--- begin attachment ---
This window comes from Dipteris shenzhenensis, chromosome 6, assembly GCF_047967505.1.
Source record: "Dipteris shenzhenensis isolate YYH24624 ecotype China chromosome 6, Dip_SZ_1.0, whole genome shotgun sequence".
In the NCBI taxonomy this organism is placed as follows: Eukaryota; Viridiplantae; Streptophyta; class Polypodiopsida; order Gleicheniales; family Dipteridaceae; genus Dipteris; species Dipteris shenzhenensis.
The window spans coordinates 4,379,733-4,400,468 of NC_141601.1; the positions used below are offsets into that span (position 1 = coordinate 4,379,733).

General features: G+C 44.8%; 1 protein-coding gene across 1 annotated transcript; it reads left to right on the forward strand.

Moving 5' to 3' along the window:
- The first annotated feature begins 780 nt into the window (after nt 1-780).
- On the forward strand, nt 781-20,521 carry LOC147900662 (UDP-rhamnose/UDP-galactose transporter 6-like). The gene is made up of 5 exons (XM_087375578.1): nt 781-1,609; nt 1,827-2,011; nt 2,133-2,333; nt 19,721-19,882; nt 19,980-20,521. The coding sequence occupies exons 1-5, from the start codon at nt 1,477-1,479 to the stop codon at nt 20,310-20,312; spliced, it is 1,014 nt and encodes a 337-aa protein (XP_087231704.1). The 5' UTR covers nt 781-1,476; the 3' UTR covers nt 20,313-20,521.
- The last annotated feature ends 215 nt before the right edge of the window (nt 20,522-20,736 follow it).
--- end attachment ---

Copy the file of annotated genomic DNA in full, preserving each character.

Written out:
This window comes from Dipteris shenzhenensis, chromosome 6, assembly GCF_047967505.1.
Source record: "Dipteris shenzhenensis isolate YYH24624 ecotype China chromosome 6, Dip_SZ_1.0, whole genome shotgun sequence".
In the NCBI taxonomy this organism is placed as follows: Eukaryota; Viridiplantae; Streptophyta; class Polypodiopsida; order Gleicheniales; family Dipteridaceae; genus Dipteris; species Dipteris shenzhenensis.
The window spans coordinates 4,379,733-4,400,468 of NC_141601.1; the positions used below are offsets into that span (position 1 = coordinate 4,379,733).

General features: G+C 44.8%; 1 protein-coding gene across 1 annotated transcript; it reads left to right on the forward strand.

Moving 5' to 3' along the window:
- The first annotated feature begins 780 nt into the window (after nt 1-780).
- On the forward strand, nt 781-20,521 carry LOC147900662 (UDP-rhamnose/UDP-galactose transporter 6-like). The gene is made up of 5 exons (XM_087375578.1): nt 781-1,609; nt 1,827-2,011; nt 2,133-2,333; nt 19,721-19,882; nt 19,980-20,521. The coding sequence occupies exons 1-5, from the start codon at nt 1,477-1,479 to the stop codon at nt 20,310-20,312; spliced, it is 1,014 nt and encodes a 337-aa protein (XP_087231704.1). The 5' UTR covers nt 781-1,476; the 3' UTR covers nt 20,313-20,521.
- The last annotated feature ends 215 nt before the right edge of the window (nt 20,522-20,736 follow it).